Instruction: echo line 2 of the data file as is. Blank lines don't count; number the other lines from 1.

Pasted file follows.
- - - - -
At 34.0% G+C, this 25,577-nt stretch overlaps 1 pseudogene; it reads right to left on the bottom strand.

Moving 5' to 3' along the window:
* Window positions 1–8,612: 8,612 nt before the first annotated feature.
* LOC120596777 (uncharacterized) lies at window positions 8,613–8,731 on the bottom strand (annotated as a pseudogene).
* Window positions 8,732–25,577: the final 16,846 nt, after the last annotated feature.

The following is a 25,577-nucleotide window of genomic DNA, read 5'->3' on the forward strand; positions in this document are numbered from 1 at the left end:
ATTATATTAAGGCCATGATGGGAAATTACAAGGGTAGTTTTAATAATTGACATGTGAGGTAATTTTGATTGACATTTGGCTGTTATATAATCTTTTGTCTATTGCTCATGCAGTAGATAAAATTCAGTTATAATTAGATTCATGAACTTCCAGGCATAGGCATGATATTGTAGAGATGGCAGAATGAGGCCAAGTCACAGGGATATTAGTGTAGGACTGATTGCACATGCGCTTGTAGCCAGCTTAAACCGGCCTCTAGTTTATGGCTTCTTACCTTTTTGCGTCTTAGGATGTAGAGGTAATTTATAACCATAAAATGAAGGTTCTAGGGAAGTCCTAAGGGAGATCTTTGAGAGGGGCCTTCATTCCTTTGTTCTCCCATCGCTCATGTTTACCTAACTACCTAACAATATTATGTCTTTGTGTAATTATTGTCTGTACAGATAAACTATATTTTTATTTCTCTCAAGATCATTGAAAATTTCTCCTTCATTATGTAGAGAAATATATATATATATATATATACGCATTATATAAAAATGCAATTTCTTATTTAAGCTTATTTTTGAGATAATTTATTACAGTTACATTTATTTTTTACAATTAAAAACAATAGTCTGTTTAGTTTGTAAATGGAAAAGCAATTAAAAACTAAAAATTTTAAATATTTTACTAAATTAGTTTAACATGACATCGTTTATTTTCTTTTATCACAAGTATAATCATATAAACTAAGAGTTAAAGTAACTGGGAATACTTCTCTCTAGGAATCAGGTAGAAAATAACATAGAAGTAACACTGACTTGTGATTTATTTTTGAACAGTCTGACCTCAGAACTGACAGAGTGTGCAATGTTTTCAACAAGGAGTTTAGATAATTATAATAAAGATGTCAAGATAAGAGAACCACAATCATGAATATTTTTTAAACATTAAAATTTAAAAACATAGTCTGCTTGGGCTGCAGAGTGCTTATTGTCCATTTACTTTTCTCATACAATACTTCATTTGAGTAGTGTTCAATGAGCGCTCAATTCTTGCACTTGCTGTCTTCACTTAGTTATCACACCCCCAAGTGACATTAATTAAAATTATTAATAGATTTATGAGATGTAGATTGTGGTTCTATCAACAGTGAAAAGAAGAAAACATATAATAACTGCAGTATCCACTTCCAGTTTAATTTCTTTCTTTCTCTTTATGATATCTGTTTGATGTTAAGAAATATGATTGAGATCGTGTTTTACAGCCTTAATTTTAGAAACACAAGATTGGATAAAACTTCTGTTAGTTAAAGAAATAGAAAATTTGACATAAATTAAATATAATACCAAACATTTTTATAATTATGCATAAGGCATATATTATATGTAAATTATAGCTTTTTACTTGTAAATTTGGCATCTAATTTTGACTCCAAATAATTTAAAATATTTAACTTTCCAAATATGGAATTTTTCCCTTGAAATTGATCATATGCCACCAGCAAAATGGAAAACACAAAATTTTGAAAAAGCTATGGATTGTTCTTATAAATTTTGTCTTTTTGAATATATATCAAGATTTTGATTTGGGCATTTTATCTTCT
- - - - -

Moving 5' to 3' along the window: